Validating Computational Stylistics in Literary Interpretation

paper, specified "long paper"
  1. 1. Hugh Craig

    School of Humanities and Social Science - University of Newcastle

  2. 2. Maciej Eder

    Pedagogical University of Krakow, Polish Academy of Sciences

  3. 3. Fotis Jannidis

    Institut für Deutsche Philologie (Institute for German Philology) - Julius-Maximilians Universität Würzburg (Julius Maximilian University of Wurzburg)

  4. 4. Mike Kestemont

    Universität Antwerpen (University of Antwerp)

  5. 5. Jan Rybicki

    Jagiellonian University

  6. 6. Christof Schöch

    Julius-Maximilians Universität Würzburg (Julius Maximilian University of Wurzburg)

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0. Introduction

Quantitative analysis of literary texts is now well established in authorship attribution. There are continuing lively discussions of method, and the understanding of how classification works best with language continues to evolve, but there are some successes to point to, and most literary scholars accept that when experts disagree on an attribution, a statistical approach can be helpful. The great advantage for quantitative work in this area is that methods can be tested with texts of known origin, so that calibration and validation can be done. Practitioners and traditional scholars can share confidence in rigorous studies with good sampling, controls and validation of various kinds.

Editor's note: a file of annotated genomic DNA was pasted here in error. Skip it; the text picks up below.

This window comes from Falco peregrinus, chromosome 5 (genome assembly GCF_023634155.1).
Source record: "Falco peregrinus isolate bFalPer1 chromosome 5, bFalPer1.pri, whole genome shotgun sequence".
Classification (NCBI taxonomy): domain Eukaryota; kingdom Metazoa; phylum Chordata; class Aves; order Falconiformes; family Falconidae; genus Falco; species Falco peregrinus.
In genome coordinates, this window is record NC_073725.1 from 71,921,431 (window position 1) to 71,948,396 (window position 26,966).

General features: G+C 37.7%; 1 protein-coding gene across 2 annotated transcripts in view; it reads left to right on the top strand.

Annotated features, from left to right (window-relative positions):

There is also the potential for computational stylistics to make a contribution in stylometry beyond authorship attribution and in the wider area of literary interpretation. However, here the problem of validation is acute. If a surprising finding emerges from a quantitative study, how can we tell a chance result, or an artefact of method, from a well-founded finding? How do we judge the robustness of the results and the degree to which conclusions may be generalized? How do we relate analyses based on thousands of long texts to the established understanding of areas of culture based on the intensive study of a few works? The best first options in moving beyond authorship may be other areas of classification, where validation is still possible, like chronology and genre study, but the bigger challenge and greatest rewards will be in interpretation in the wider sense.
This panel approaches the question of validation in computational stylistics beyond authorship attribution through case studies in a variety of languages and literary traditions. Each of the case studies concerns computational stylistics beyond authorship attribution, discusses issues of validation, robustness, and/or interpretation, and offers some considerations of the wider questions of method which arise. The panel will combine brief presentations of the use cases exemplifying the larger issues with ample time for discussion among the panelists and with the audience.